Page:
Is too much computer time taking a toll on your eyes? Are you experiencing frontal headaches and blurry vision? If so, then you may have computer vision syndrome, which is the strain your eyes experience from staring at a fixed target all day long, says Christopher Starr, MD, Director of Refractive Surgery and Associate Professor of Ophthalmology. “When we're staring at computers, we don't blink as much, the tears evaporate, and the surface of the eye gets dry and irritated and gritty, which can affect vision,” Dr. Starr says.
“The most important and easiest thing to remember is the 20-20-20 rule. When you're on a computer, take a break every 20 minutes, for 20 seconds, by looking into the distance at an object that's 20 feet away or further,” he says. He also recommends either closing the eyes completely or rapidly blinking for 20 seconds. If your eyes are still getting dry and irritated despite blinking and closing them every 20 minutes or so, then try an over-the-counter lubricant to help soothe and relubricate them.
Getting up from your desk and walking around is also important. “Get away from the computer, let your eye muscles relax and your eyes relubricate, walk around to get your blood flowing,” Dr. Starr says.
Depending on your age and vision strength, you may benefit from computer glasses. “As we get older, our eye muscles get weak, and we need more and more magnification to see up close,” Dr. Starr says. He suggests over-the-counter reading glasses, starting at a strength of 1+ and building up to 2.5 or 3 as needed.
Some computer glasses have special lenses to block the stimulating blue light that computers emit, but this is purely a matter of personal choice, Dr. Starr says. “Most Apple computers and digital devices have a ‘night shift’ mode where you can set a timer that turns off all the blue pixels at a certain time,” he says. “It helps to get a good night's sleep when you're not staring at these excitable blue pixels.”
Some people need prescription—rather than over-the-counter--blue light blocking glasses, such as progressive bifocal lenses where the top is for distance vision, and the bottom is for close-up reading. There are even trifocals, with an intermediate part of the lens for looking at computers.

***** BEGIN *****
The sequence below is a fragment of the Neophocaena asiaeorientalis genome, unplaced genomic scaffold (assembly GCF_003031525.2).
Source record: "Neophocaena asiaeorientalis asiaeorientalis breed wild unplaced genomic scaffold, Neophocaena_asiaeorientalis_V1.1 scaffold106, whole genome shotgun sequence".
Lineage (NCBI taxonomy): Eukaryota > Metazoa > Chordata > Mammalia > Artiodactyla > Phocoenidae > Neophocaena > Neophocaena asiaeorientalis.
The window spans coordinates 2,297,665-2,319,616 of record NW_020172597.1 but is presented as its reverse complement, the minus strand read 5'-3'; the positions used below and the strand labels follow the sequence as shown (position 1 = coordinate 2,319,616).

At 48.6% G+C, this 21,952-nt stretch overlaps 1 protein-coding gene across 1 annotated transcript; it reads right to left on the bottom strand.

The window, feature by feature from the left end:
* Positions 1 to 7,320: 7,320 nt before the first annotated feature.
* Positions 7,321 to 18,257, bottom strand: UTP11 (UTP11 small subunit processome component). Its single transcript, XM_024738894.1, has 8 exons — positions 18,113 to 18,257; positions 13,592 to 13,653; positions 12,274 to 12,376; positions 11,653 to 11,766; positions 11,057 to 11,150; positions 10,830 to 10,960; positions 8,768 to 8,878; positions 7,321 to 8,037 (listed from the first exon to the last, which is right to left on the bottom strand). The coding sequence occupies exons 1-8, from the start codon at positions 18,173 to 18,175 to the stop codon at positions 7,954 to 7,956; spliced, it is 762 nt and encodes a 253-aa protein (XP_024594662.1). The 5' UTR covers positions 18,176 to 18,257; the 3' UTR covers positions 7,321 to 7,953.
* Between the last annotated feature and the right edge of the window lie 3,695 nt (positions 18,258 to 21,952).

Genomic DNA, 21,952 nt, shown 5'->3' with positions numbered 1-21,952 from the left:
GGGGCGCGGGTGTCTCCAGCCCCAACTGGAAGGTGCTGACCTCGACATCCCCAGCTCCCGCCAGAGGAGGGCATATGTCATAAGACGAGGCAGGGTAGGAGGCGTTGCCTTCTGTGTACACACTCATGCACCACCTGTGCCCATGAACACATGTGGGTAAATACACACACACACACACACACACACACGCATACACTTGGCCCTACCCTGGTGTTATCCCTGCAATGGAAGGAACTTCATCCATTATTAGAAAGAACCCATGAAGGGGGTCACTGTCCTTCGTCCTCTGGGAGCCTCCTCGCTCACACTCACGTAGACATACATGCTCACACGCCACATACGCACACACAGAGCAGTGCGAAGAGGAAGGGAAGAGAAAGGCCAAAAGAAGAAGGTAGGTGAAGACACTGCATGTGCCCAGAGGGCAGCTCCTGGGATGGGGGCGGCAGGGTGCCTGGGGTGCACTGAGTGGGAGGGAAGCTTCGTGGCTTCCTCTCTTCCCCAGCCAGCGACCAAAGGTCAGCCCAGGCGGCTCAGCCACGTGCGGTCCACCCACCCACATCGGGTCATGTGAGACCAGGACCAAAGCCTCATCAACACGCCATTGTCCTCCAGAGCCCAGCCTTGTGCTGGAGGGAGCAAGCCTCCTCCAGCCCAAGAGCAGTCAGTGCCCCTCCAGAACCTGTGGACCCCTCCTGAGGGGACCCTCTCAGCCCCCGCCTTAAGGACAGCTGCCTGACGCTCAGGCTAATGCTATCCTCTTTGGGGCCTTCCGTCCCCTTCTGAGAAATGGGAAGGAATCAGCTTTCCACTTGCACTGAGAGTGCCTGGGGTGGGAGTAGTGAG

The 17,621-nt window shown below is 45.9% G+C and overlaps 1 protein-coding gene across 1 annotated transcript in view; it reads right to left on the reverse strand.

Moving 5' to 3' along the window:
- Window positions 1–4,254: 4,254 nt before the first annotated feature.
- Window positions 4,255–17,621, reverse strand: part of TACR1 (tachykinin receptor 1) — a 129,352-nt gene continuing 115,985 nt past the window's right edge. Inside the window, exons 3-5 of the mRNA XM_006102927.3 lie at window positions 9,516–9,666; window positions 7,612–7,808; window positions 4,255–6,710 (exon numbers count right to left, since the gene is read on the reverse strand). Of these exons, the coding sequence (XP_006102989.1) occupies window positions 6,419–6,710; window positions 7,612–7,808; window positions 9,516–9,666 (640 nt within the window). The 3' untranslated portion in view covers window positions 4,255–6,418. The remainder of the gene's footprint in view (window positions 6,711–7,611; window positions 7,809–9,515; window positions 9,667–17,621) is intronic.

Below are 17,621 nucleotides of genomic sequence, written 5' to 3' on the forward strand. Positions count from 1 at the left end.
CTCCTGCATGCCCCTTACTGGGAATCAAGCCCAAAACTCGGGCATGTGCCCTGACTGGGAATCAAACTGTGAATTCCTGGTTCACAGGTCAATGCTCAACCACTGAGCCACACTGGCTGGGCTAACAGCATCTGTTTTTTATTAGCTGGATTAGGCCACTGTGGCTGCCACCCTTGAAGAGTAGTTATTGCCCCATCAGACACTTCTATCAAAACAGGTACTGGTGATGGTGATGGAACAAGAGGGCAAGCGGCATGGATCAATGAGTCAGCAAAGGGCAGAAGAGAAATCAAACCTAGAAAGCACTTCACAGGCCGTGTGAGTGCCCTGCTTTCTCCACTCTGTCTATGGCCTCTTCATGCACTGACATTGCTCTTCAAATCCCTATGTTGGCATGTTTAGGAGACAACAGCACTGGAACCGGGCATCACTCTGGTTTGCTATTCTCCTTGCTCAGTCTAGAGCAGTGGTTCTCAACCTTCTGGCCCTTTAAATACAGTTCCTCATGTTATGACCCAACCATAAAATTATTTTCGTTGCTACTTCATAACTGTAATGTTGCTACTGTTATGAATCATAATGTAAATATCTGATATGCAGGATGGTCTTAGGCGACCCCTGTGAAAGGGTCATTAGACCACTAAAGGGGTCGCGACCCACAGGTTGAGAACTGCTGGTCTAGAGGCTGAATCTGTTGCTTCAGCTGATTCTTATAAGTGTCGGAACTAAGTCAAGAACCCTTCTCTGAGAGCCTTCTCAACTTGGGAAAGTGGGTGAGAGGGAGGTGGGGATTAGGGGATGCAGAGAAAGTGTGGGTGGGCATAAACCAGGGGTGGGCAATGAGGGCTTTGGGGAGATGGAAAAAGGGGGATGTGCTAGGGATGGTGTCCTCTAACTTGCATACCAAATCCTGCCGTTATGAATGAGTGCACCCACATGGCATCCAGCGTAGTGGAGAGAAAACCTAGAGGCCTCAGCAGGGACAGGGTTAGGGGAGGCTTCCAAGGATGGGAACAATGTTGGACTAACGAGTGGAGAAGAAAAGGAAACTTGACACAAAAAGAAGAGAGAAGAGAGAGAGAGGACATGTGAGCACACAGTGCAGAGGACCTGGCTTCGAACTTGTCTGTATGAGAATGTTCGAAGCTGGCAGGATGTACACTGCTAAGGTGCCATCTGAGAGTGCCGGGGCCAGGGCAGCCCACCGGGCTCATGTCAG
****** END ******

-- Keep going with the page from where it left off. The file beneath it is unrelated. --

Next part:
Ideally, computer glasses will stop you from sitting too close to your computer, which will also alleviate the burden on your eye muscles. “Hopefully, by the end of the day, you're not furrowing your brow and complaining that your head hurts because you've been straining all day. Computer glasses alleviate that,” Dr. Starr says.
But even if you don’t need a prescription for computer glasses, you should visit your eye doctor if you experience any kind of change in your eyes or vision. “In this day and age, most healthcare practitioners are vaccinated,” Dr. Starr says. “Every office that I know of, certainly my office at Cornell, has taken every precaution to make the environment as safe as possible, reducing the numbers of people in exam and waiting rooms at any given time. Everyone is social distancing and wearing double masks, and there is sanitizer everywhere. I don't know of any cases of Covid-19 that have been transmitted in the office setting. So, if you have a problem with your eyes, it's better to have it evaluated than hope it gets better on its own.”